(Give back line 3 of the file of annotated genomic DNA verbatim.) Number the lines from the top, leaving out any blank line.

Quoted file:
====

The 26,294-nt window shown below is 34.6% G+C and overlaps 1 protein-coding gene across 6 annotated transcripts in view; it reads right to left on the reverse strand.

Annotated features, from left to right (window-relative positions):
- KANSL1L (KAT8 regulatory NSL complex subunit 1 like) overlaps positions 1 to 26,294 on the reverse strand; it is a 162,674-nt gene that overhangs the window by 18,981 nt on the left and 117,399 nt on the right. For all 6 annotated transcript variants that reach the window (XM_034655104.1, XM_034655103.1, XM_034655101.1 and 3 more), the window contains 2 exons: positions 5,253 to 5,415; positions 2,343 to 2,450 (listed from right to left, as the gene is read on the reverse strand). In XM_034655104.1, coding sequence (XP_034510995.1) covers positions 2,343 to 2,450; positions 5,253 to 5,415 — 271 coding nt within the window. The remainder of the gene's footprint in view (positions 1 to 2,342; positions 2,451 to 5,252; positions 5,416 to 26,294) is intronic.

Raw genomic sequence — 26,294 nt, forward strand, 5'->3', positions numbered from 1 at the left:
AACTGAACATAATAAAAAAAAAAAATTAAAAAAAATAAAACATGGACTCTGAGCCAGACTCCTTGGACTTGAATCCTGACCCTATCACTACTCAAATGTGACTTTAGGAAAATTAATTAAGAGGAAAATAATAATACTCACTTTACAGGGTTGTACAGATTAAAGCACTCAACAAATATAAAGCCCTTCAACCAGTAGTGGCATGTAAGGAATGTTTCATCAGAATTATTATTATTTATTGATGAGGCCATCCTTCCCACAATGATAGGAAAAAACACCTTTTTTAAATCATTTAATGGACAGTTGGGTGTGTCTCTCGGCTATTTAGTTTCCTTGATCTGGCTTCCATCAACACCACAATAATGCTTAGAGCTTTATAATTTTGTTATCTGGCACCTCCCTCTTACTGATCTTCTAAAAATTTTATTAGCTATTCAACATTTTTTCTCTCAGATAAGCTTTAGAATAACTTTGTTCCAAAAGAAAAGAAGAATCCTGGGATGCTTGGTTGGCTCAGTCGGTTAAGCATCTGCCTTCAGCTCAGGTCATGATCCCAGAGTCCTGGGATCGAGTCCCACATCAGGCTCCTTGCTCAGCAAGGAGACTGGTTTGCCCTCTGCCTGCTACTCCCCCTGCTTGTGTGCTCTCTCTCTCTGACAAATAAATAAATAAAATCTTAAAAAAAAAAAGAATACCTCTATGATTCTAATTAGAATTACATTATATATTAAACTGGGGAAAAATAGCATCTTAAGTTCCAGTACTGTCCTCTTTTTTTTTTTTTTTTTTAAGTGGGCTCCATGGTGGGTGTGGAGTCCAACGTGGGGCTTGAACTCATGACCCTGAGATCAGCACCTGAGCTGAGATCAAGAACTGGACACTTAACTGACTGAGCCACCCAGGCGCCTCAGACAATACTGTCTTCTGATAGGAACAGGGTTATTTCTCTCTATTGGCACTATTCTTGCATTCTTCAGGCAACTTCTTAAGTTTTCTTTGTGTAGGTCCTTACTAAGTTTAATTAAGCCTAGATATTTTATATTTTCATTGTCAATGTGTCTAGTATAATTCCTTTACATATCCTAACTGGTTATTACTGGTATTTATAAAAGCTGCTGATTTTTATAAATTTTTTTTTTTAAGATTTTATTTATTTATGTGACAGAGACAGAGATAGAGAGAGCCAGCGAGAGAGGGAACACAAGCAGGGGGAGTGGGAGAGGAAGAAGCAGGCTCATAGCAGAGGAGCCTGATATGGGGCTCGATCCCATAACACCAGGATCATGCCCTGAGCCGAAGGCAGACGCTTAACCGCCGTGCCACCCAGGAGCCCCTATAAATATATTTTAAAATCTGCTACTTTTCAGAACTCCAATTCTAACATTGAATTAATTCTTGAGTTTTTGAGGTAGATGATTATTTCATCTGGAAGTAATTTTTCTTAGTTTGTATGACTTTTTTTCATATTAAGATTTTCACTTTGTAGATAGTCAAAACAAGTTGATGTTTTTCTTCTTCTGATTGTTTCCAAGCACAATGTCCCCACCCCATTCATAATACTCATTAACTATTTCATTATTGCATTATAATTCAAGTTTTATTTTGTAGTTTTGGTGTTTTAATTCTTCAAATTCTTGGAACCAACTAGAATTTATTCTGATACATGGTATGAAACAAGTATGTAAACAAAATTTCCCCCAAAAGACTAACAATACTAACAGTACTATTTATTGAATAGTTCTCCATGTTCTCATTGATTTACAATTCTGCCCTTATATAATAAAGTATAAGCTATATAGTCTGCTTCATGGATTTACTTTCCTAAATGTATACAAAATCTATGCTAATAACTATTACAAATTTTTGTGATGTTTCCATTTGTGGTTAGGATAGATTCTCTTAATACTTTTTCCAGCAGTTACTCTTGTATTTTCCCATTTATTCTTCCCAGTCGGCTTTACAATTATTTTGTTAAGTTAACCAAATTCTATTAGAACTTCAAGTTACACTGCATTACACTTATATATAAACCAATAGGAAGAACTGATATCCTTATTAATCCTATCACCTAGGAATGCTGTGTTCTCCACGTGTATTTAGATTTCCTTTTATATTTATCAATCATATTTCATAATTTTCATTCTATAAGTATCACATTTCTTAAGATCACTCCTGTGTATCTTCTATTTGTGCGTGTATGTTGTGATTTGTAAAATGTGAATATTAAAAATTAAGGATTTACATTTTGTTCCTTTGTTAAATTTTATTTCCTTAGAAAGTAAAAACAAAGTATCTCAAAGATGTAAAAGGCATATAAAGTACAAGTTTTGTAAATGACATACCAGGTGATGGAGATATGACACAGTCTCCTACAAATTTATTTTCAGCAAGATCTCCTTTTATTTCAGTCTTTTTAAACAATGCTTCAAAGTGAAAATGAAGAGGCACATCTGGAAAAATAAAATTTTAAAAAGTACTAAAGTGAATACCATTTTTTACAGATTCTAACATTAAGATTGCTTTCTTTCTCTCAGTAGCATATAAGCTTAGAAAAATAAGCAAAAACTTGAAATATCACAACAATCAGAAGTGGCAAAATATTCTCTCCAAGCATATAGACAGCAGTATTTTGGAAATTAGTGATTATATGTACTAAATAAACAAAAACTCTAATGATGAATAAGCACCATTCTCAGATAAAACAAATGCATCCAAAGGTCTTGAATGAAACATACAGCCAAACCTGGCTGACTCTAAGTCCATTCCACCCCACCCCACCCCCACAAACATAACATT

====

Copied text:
- KANSL1L (KAT8 regulatory NSL complex subunit 1 like) overlaps positions 1 to 26,294 on the reverse strand; it is a 162,674-nt gene that overhangs the window by 18,981 nt on the left and 117,399 nt on the right. For all 6 annotated transcript variants that reach the window (XM_034655104.1, XM_034655103.1, XM_034655101.1 and 3 more), the window contains 2 exons: positions 5,253 to 5,415; positions 2,343 to 2,450 (listed from right to left, as the gene is read on the reverse strand). In XM_034655104.1, coding sequence (XP_034510995.1) covers positions 2,343 to 2,450; positions 5,253 to 5,415 — 271 coding nt within the window. The remainder of the gene's footprint in view (positions 1 to 2,342; positions 2,451 to 5,252; positions 5,416 to 26,294) is intronic.